1. Why not go directly to caloric restriction mimetics for humans?


    2. Most of the mimetics deal with increasing cellular repair and autophagy, whereas what is going on in this study is not just the effects of CR mimetics, but also the fact metabolism is slowed down considerably so that cells during development literally have more time to correct their errors. RNA can only be sequenced so fast in a cell. Large proteins (many of which are mutated in genetically induced autism with de novo mutations affecting single proteins) can take over 24 hours so in that case you are going to want a very slow developmental metabolism.

      Think of it like a construction company with a competent foreman but a bunch of drunk, lazy, and incompetent laborers. The foreman may be able to correct errors as they inevitably happen, but not if the construction job is rushed too fast.

    3. Thank you for Tyler, I enjoyed that very simple scene you used to explain it all. :-)


  2. Peter, can you please expand on the "This means a reduction in a protein that blocks apoptotic cell death, i.e. this favours growth and too much growth is a bad thing".
    Wouldn't more apoptosis favour less growth or am I just tired?
    Anyway, it looks like my daughters mutated gene is a promoter of Bcl-2, so I guess there is too little of it in our home.


    1. Ling, it looks like I was the tired one!

      Apoptosis is good if you want less growth, for example in cancer.

      There is clearly a contradiction in our current understanding as shown in the paper below.

      Statins reduce increase apoptosis via reducing Bcl-2 in cancer cells but have the opposite effect in non cancer cells.

      Statins, Bcl-2 and Apoptosis: Cell Death or Cell Protection?

      So in your case Atorvastatin should have an effect, but will it be positive or negative?

    2. That is a good question Peter, and I haven't got a chance yet to learn the answer.

      As you write, Bcl-2 seems bad in (most) cancer cells:
      "These findings indicate that Bcl-2 inhibits resveratrol-induced apoptosis by a mechanism that interferes with cytochrome c release and activity of caspase-3 that is involved in the execution of apoptosis."


  3. Hello Peter and community,

    Hope everyone is having a great week!

    I just found a very interesting article that could be relevant to our efforts:

    "Pharmacological enhancement of KCC2 gene expression exerts therapeutic effects on human Rett syndrome neurons and Mecp2 mutant mice"

    What is great here is that the researchers tested a number of drugs and natural compounds to see which ones would enhance KCC2 activity, and they have provided the data in the article. While the article focused on Rett Syndrome and Mecp2 mutations, knowing which compounds enhance KCC2 activity would (in my opinion) benefit anyone affected by neuronal chloride imbalances.

    Interestingly, we can also look at the mechanisms of action to find other potential natural compounds that may help.

    I wanted to share as I think this is a very interesting list of compounds (includes Resveratrol, Piperine, Luteolin, etc.).

    Have a great evening everyone!


    1. Very interesting finding AJ!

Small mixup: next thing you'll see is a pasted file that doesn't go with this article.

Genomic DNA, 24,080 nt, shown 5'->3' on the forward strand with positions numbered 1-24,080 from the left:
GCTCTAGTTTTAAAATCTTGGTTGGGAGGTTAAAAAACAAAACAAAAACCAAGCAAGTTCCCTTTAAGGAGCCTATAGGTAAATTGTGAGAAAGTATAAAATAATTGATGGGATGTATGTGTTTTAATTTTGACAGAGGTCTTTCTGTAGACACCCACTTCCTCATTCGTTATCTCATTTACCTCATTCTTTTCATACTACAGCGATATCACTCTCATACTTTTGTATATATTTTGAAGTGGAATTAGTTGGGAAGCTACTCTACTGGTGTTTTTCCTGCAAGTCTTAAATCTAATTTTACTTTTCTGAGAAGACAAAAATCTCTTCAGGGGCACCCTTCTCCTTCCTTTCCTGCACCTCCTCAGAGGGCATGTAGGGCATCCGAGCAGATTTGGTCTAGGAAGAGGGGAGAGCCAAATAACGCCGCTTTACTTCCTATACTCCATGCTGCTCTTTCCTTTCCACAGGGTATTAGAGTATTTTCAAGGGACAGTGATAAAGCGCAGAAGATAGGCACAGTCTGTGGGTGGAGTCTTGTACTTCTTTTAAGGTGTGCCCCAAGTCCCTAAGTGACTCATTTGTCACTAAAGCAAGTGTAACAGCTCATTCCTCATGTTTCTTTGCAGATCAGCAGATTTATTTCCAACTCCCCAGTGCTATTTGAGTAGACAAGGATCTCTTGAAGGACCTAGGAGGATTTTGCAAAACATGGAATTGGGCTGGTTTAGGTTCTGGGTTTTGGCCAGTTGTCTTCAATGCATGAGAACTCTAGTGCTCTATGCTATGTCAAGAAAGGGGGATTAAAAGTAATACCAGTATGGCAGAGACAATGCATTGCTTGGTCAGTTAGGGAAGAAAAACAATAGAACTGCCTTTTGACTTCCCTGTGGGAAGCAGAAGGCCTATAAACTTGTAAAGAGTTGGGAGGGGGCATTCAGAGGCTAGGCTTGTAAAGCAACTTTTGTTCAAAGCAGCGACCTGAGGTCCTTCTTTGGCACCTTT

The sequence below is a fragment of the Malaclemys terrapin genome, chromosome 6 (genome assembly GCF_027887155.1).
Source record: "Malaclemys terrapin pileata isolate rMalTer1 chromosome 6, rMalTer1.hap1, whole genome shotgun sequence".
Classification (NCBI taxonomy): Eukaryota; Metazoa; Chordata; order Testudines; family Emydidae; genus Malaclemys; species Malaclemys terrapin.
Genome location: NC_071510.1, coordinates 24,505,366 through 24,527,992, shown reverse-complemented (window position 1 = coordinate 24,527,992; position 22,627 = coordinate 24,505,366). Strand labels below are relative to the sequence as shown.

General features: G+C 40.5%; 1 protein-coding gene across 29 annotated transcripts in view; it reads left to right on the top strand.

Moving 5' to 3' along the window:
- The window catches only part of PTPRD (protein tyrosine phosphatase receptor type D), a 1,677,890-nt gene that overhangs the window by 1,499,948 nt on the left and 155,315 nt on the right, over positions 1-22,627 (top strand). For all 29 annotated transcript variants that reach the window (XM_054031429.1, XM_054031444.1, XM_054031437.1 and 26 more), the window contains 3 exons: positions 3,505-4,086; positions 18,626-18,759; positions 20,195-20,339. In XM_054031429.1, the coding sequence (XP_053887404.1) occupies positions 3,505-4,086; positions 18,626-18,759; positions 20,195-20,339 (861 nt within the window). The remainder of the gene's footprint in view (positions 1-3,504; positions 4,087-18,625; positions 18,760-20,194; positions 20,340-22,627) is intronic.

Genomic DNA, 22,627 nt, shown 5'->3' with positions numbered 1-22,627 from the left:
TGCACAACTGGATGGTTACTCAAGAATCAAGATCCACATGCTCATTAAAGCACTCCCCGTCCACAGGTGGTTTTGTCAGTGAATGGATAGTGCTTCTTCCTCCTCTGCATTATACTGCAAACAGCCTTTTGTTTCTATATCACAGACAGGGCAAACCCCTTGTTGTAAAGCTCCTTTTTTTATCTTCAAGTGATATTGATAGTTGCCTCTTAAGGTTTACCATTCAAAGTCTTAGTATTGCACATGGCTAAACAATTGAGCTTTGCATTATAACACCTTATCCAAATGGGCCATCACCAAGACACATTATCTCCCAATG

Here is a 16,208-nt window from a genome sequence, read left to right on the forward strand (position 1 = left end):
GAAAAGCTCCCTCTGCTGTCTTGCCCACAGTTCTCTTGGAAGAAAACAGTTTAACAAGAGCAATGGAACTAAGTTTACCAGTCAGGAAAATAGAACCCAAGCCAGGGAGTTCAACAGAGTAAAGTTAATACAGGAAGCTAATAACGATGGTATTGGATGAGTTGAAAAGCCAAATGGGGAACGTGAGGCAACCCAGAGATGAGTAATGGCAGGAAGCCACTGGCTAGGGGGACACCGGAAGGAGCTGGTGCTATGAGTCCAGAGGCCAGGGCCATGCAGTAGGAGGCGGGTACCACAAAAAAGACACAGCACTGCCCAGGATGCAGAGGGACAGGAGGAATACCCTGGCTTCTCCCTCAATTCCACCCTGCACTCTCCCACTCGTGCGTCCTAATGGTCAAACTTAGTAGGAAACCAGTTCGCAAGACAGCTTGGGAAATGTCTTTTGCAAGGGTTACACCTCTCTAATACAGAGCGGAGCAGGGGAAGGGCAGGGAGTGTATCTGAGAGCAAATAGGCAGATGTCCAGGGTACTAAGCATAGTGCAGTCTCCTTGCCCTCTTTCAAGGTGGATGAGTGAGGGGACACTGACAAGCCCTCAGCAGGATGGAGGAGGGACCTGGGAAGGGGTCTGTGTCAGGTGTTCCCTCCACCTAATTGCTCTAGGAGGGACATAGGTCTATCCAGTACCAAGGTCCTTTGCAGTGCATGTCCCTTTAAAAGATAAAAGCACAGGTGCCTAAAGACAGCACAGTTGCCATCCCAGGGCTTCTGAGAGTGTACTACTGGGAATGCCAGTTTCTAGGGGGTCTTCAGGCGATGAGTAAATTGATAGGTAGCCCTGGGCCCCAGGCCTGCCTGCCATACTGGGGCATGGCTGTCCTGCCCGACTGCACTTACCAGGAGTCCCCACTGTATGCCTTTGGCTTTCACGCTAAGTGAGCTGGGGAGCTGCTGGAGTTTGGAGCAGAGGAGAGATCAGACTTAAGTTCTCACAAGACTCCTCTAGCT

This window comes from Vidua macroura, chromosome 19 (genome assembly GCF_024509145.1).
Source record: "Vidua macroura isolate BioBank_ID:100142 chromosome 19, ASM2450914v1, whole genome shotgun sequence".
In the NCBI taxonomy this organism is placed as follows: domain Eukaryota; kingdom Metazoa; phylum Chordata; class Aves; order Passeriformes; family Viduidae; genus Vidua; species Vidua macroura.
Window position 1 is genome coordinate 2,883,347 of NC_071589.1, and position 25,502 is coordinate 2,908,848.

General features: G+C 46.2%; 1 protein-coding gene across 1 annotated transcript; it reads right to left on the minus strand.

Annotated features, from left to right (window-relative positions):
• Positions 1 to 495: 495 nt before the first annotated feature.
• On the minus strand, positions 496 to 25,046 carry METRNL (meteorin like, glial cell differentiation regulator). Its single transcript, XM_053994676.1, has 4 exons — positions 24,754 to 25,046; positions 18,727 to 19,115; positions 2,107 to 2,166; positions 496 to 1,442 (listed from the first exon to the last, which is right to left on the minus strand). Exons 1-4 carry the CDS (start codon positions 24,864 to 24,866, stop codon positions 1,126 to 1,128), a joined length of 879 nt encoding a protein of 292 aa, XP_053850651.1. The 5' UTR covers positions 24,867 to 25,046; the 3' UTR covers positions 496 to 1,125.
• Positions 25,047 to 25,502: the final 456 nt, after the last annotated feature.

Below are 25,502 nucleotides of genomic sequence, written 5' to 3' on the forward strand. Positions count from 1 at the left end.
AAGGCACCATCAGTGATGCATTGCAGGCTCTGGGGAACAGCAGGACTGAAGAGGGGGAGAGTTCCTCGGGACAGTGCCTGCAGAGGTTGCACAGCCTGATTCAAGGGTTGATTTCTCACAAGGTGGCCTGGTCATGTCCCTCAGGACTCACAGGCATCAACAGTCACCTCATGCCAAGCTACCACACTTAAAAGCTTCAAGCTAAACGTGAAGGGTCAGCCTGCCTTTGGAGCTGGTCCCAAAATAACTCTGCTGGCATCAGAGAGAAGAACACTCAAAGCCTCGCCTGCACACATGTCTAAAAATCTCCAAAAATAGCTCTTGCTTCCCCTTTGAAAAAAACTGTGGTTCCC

The Rett gene MECP2 is dysregulated in many other neurological diseases. I think Peter mentioned REST last year(?):
      "Our results support the notion that SIRT1-mediated reduction in REST expression is a likely link between resveratrol treatment and increased KCC2 expression."


    2. Hi Ling,

      Hope all is well!

      I find papers like this one so useful as they identify many compounds that will work against a specific target, just in case this is relevant to our unique situations. I believe KCC2 will be relevant to many cases above and beyond Rett/Mecp2, and in fact, I wonder if there is any additive / synergistic benefit to those already benefiting from Bumetanide (i.e. both blocking NKCC1 and increasing KCC2 versus just blocking NKCC1).

      With all the research that is going on today, I'm hopeful that we'll all have more options to improve our children in the near future.

      Have a wonderful day Ling!


  4. Hi Peter, and community
    Would c-ko cancel out the anti hypertension effect of l types like verapamil more than regular ginseng? If so that might be beneficial for me because I have pots symptoms, which is probably the only reason I got access to diltiazem and verapamil in the first place. I haven't actually tried a ginseng supplement with my stack/poly pill because I had read a little about the change to adoptosis but didn't completely understand it, at least when I read it. Since finding your blog I usually wait too try things if I feel like it might be something you might post about unless I manage to communicate my idea effectively to my doctors. I think my autism might be from ehlers danlos hypermobility type, I plan on going to the center for genomics in Cambridge ma for testing.

    Oh, what would you recommend for ginseng dosing?


    1. Martin, you cannot buy CK-O, which is a pity. You can try regular ginseng, but I doubt it will have much effect at any commonly used dosage.

    2. Peter, that is too bad. I haven't been able to decide what to do at my next cardiologist appointment. I'm unsure whether I should stay on verapamil because I can't sleep on it but I can if I take diltiazem. I had tried to get Losartan with my verapamil hoping the effect on nitric oxide would let me sleep and have more exercise tolerance, but I always am told no. Do you know any DAN type doctors or psychiatrists in New England?

    3. ^-Martin

      Sorry I have been procrastinating on setting up my profile thing. Thanks

    4. Martin, DAN doctors mainly became MAPS doctors.

      Here is their membership list.

      I think they tend to all have their favorite therapies, rather than being a "one-stop-shop".